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Coleman v. Rogers

United States District Court, D. Maryland

May 23, 2014

RM COLEMAN
v.
OFFICER KRISTEN ROGERS, ET AL

MEMORANDUM

CATHERINE C. BLAKE, District Judge.

On May 3, 2011, plaintiff Ryan M. Coleman was charged with three counts of making a false statement to a police officer. These charges initially were brought by defendant Officer Kristen Rogers of the Baltimore City Police. Coleman alleges the officer filed these charges maliciously and without probable cause because of prior complaints he had made against another police officer. Assistant State's Attorney Michael Leedy sought and received a grand jury indictment against Coleman in June 2011. All charges against Coleman were dismissed ("nol prossed") on April 9, 2012. Essentially based on these facts, Coleman has filed various state law and federal constitutional claims against Officer Rogers, ASA Leedy, and other entities. The defendants timely removed the case to this court. All defendants other than Officer David Barnes have filed motions to dismiss.[1]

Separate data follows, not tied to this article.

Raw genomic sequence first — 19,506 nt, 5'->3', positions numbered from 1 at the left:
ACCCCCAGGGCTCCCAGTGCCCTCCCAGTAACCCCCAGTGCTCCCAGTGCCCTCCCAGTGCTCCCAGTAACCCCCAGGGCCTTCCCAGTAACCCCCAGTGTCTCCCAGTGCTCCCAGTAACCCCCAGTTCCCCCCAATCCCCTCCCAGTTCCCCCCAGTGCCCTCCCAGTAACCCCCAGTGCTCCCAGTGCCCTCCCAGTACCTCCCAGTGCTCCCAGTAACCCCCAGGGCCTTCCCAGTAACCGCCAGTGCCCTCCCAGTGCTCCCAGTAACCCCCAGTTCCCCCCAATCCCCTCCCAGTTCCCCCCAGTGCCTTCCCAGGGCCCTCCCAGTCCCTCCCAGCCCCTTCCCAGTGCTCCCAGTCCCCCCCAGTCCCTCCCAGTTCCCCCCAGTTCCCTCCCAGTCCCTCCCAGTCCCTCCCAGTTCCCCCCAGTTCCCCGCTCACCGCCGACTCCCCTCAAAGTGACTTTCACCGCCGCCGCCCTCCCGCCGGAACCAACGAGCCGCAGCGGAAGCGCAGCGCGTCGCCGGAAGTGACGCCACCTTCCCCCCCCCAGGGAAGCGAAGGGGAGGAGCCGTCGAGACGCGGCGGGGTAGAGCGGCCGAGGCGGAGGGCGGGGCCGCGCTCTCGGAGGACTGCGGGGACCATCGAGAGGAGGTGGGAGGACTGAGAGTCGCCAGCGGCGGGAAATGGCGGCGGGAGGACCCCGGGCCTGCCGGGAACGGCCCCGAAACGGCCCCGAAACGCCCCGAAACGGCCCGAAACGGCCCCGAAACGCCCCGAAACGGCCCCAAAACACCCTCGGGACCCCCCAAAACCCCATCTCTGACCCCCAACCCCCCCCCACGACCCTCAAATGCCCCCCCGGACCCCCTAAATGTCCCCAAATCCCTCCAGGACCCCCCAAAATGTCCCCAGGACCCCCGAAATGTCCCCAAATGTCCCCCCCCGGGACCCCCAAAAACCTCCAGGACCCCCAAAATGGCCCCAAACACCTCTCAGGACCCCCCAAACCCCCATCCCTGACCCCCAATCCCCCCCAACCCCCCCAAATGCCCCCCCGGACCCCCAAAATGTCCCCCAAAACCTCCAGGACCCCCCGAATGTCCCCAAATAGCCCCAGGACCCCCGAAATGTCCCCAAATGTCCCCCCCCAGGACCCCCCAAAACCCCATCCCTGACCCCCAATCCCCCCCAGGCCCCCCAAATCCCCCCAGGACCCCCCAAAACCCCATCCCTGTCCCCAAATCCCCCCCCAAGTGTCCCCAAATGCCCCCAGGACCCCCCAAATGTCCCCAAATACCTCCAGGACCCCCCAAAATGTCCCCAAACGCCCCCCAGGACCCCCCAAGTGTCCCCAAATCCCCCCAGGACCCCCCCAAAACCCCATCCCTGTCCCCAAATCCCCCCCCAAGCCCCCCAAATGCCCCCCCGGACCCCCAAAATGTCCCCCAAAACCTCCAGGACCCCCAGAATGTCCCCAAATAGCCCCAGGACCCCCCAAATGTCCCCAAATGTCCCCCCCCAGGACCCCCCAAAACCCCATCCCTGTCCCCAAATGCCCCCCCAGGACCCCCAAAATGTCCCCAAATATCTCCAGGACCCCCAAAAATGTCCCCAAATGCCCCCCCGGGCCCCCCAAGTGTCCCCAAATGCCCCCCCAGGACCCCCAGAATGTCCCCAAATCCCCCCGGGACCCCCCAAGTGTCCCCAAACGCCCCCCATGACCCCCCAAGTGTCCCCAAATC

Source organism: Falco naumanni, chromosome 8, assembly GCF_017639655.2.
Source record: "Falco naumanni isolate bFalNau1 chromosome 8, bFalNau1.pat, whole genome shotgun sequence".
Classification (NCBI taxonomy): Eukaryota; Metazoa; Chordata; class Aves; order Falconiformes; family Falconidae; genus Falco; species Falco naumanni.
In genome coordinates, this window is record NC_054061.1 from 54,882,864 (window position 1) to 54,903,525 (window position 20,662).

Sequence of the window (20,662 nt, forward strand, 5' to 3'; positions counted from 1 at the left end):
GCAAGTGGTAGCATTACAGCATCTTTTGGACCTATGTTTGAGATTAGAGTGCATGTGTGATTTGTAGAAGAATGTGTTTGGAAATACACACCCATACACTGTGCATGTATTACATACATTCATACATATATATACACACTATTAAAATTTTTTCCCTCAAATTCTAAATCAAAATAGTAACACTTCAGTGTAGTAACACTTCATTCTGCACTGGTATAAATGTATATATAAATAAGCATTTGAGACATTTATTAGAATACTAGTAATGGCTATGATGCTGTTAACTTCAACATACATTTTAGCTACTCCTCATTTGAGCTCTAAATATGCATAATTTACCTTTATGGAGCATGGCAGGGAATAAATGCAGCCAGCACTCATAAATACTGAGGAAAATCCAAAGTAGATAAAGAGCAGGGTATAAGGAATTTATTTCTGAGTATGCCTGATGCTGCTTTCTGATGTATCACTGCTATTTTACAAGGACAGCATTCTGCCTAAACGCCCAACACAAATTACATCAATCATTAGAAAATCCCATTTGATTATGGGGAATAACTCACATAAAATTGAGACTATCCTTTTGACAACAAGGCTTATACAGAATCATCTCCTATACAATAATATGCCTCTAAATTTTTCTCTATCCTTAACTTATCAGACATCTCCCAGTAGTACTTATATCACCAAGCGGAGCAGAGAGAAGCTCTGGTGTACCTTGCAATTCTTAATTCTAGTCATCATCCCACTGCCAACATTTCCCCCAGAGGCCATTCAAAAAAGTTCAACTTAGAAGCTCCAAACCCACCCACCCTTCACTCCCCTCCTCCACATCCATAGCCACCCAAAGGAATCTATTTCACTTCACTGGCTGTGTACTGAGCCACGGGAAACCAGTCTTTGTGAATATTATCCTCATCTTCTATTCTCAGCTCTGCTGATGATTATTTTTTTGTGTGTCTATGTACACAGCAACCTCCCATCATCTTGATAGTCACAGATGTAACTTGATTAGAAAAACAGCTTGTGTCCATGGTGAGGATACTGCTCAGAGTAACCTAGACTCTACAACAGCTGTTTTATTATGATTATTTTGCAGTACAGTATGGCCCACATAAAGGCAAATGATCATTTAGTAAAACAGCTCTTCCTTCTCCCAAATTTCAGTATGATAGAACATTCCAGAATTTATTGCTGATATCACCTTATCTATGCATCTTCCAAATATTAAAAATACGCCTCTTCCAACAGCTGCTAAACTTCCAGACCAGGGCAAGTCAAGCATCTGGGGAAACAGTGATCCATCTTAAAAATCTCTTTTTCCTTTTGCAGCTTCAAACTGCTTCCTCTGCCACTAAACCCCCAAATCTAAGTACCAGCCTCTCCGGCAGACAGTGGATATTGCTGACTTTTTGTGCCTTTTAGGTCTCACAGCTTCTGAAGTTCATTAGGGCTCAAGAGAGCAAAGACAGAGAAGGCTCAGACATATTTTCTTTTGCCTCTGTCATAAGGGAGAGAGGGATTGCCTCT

The motions have been reviewed. Preliminarily, the plaintiff's motion to remand will be denied, because all defendants joined and the removal was filed within 30 days of the last defendant being served. See 28 U.S.C. § 1446(b)(2); Moore v. Svehlak, 2013 WL 3683838, at *12-14 (D. Md. July 11, 2013).

The only federal claims in this case are brought under 42 U.S.C. § 1983 and § 1988 in Count 7 and Count 8. Count 7 names ASA Michael Leedy, the Baltimore City State's Attorney's Office, and the State of Maryland for bringing the charges without probable cause, and Count 8 names the State's Attorney's Office and Maryland for failure to adequately train. The State is not subject to suit under 42 U.S.C. § 1983, no plausible claim is stated against the States Attorney's Office, and ASA Leedy is entitled to prosecutorial immunity for the only specific conduct alleged: obtaining an indictment without probable cause. See Imbler v. Pachtman, 424 U.S. 409, 430-31 (1976) (holding that a prosecutor had absolute immunity where his conduct was "intimately associated with the judicial phase of the criminal process"). Accordingly, Counts 7 and 8 are subject to dismissal. The court will decline to exercise supplemental jurisdiction over the remaining state law claims, see 28 U.S.C. § 1367(c)(3), and for that reason (though not for lack of timely removal) Counts 1-6 and 9 will be remanded to the Circuit Court for Baltimore City. A separate Order follows.


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